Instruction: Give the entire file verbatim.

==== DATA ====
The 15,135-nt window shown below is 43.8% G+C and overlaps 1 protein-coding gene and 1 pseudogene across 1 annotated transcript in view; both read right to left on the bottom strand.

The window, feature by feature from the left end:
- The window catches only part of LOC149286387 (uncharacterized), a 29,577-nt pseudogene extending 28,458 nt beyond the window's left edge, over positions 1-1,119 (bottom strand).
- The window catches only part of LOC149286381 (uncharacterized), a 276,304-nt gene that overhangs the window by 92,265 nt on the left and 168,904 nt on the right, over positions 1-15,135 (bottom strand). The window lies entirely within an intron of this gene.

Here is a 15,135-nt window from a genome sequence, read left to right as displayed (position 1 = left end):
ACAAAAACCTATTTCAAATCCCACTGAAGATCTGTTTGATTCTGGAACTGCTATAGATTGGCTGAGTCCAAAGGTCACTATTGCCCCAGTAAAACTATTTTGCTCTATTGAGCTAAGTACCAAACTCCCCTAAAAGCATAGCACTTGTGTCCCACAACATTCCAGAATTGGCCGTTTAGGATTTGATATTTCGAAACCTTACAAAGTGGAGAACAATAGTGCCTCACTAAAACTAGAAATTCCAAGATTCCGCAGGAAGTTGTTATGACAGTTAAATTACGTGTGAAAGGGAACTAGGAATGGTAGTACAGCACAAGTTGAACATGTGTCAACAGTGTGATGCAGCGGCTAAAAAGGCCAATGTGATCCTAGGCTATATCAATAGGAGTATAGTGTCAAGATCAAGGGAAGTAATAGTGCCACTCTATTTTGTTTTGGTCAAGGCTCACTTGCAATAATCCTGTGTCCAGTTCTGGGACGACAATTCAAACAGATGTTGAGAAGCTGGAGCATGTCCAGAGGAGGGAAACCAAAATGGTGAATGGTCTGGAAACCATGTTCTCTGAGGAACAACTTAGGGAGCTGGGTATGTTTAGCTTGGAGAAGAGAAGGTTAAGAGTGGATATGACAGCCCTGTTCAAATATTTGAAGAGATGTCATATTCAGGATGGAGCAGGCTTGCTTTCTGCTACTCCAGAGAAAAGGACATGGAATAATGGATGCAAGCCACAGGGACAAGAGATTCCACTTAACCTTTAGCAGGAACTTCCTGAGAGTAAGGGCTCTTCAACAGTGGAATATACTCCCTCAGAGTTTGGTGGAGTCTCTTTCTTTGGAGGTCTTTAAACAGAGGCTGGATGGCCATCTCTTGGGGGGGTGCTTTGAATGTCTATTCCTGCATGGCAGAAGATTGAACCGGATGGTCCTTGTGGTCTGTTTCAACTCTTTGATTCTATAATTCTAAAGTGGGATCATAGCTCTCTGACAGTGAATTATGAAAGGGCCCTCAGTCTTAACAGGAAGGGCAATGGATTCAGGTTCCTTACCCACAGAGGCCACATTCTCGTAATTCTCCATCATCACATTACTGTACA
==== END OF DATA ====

The 15,135-nt window shown below is 43.8% G+C and overlaps 1 protein-coding gene and 1 pseudogene across 1 annotated transcript in view; both read right to left on the bottom strand.

The window, feature by feature from the left end:
- The window catches only part of LOC149286387 (uncharacterized), a 29,577-nt pseudogene extending 28,458 nt beyond the window's left edge, over positions 1-1,119 (bottom strand).
- The window catches only part of LOC149286381 (uncharacterized), a 276,304-nt gene that overhangs the window by 92,265 nt on the left and 168,904 nt on the right, over positions 1-15,135 (bottom strand). The window lies entirely within an intron of this gene.

Here is a 15,135-nt window from a genome sequence, read left to right as displayed (position 1 = left end):
ACAAAAACCTATTTCAAATCCCACTGAAGATCTGTTTGATTCTGGAACTGCTATAGATTGGCTGAGTCCAAAGGTCACTATTGCCCCAGTAAAACTATTTTGCTCTATTGAGCTAAGTACCAAACTCCCCTAAAAGCATAGCACTTGTGTCCCACAACATTCCAGAATTGGCCGTTTAGGATTTGATATTTCGAAACCTTACAAAGTGGAGAACAATAGTGCCTCACTAAAACTAGAAATTCCAAGATTCCGCAGGAAGTTGTTATGACAGTTAAATTACGTGTGAAAGGGAACTAGGAATGGTAGTACAGCACAAGTTGAACATGTGTCAACAGTGTGATGCAGCGGCTAAAAAGGCCAATGTGATCCTAGGCTATATCAATAGGAGTATAGTGTCAAGATCAAGGGAAGTAATAGTGCCACTCTATTTTGTTTTGGTCAAGGCTCACTTGCAATAATCCTGTGTCCAGTTCTGGGACGACAATTCAAACAGATGTTGAGAAGCTGGAGCATGTCCAGAGGAGGGAAACCAAAATGGTGAATGGTCTGGAAACCATGTTCTCTGAGGAACAACTTAGGGAGCTGGGTATGTTTAGCTTGGAGAAGAGAAGGTTAAGAGTGGATATGACAGCCCTGTTCAAATATTTGAAGAGATGTCATATTCAGGATGGAGCAGGCTTGCTTTCTGCTACTCCAGAGAAAAGGACATGGAATAATGGATGCAAGCCACAGGGACAAGAGATTCCACTTAACCTTTAGCAGGAACTTCCTGAGAGTAAGGGCTCTTCAACAGTGGAATATACTCCCTCAGAGTTTGGTGGAGTCTCTTTCTTTGGAGGTCTTTAAACAGAGGCTGGATGGCCATCTCTTGGGGGGGTGCTTTGAATGTCTATTCCTGCATGGCAGAAGATTGAACCGGATGGTCCTTGTGGTCTGTTTCAACTCTTTGATTCTATAATTCTAAAGTGGGATCATAGCTCTCTGACAGTGAATTATGAAAGGGCCCTCAGTCTTAACAGGAAGGGCAATGGATTCAGGTTCCTTACCCACAGAGGCCACATTCTCGTAATTCTCCATCATCACATTACTGTACA